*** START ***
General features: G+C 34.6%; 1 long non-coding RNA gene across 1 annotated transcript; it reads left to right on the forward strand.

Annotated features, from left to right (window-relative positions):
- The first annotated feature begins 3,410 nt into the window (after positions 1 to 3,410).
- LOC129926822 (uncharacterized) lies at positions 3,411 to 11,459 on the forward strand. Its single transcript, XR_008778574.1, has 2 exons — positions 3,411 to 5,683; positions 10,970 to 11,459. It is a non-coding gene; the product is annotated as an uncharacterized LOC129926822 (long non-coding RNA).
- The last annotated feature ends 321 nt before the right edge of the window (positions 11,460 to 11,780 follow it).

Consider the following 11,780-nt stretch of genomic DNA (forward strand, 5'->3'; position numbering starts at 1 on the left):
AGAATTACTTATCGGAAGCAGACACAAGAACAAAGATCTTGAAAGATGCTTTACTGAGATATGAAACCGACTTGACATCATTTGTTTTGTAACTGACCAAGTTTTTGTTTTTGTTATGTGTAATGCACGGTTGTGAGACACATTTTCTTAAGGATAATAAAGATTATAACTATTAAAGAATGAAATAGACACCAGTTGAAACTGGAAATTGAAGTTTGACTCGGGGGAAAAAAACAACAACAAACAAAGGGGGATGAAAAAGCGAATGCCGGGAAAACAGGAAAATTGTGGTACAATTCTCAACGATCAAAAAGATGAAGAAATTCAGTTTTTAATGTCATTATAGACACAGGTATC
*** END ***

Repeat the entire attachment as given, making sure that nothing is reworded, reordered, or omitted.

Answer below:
General features: G+C 34.6%; 1 long non-coding RNA gene across 1 annotated transcript; it reads left to right on the forward strand.

Annotated features, from left to right (window-relative positions):
- The first annotated feature begins 3,410 nt into the window (after positions 1 to 3,410).
- LOC129926822 (uncharacterized) lies at positions 3,411 to 11,459 on the forward strand. Its single transcript, XR_008778574.1, has 2 exons — positions 3,411 to 5,683; positions 10,970 to 11,459. It is a non-coding gene; the product is annotated as an uncharacterized LOC129926822 (long non-coding RNA).
- The last annotated feature ends 321 nt before the right edge of the window (positions 11,460 to 11,780 follow it).

Consider the following 11,780-nt stretch of genomic DNA (forward strand, 5'->3'; position numbering starts at 1 on the left):
AGAATTACTTATCGGAAGCAGACACAAGAACAAAGATCTTGAAAGATGCTTTACTGAGATATGAAACCGACTTGACATCATTTGTTTTGTAACTGACCAAGTTTTTGTTTTTGTTATGTGTAATGCACGGTTGTGAGACACATTTTCTTAAGGATAATAAAGATTATAACTATTAAAGAATGAAATAGACACCAGTTGAAACTGGAAATTGAAGTTTGACTCGGGGGAAAAAAACAACAACAAACAAAGGGGGATGAAAAAGCGAATGCCGGGAAAACAGGAAAATTGTGGTACAATTCTCAACGATCAAAAAGATGAAGAAATTCAGTTTTTAATGTCATTATAGACACAGGTATC